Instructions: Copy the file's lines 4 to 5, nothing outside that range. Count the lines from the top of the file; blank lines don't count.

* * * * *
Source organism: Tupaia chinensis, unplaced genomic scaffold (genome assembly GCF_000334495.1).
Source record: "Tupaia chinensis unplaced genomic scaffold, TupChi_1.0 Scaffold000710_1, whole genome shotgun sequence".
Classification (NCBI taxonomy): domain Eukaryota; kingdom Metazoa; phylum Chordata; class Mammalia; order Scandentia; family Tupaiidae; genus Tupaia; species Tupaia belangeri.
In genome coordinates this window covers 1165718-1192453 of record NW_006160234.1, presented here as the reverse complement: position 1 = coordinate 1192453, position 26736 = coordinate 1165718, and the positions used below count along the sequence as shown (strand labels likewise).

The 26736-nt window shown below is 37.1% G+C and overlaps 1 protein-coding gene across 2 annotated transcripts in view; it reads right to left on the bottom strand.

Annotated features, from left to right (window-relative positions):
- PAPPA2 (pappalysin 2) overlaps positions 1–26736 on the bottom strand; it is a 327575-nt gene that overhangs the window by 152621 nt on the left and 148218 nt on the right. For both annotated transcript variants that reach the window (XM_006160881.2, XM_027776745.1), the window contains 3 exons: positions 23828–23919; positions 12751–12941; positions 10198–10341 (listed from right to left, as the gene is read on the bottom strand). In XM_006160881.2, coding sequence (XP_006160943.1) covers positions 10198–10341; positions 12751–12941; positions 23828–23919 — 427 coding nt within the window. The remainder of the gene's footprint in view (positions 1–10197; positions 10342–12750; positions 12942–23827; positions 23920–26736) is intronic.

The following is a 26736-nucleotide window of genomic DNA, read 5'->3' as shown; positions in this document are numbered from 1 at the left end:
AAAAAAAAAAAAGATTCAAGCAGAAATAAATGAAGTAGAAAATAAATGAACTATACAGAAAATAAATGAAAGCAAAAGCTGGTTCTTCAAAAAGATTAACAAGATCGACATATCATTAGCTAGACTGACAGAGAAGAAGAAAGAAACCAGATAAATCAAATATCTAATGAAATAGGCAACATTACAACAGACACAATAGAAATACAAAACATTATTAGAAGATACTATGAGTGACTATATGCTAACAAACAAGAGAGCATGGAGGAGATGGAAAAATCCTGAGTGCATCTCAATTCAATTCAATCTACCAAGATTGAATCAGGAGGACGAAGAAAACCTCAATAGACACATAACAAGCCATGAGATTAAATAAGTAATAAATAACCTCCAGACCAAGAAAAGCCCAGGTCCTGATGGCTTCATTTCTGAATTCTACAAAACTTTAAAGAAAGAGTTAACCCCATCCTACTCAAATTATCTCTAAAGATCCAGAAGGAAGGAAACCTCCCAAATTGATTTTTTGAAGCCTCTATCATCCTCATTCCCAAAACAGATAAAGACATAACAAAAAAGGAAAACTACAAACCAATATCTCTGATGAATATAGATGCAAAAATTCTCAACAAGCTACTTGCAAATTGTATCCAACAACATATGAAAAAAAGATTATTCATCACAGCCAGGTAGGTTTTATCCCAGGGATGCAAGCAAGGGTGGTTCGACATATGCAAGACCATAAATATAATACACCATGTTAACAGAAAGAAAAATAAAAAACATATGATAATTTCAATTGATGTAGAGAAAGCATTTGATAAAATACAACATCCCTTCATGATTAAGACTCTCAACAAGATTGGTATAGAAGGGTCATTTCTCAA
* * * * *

In genome coordinates this window covers 1165718-1192453 of record NW_006160234.1, presented here as the reverse complement: position 1 = coordinate 1192453, position 26736 = coordinate 1165718, and the positions used below count along the sequence as shown (strand labels likewise).

The 26736-nt window shown below is 37.1% G+C and overlaps 1 protein-coding gene across 2 annotated transcripts in view; it reads right to left on the bottom strand.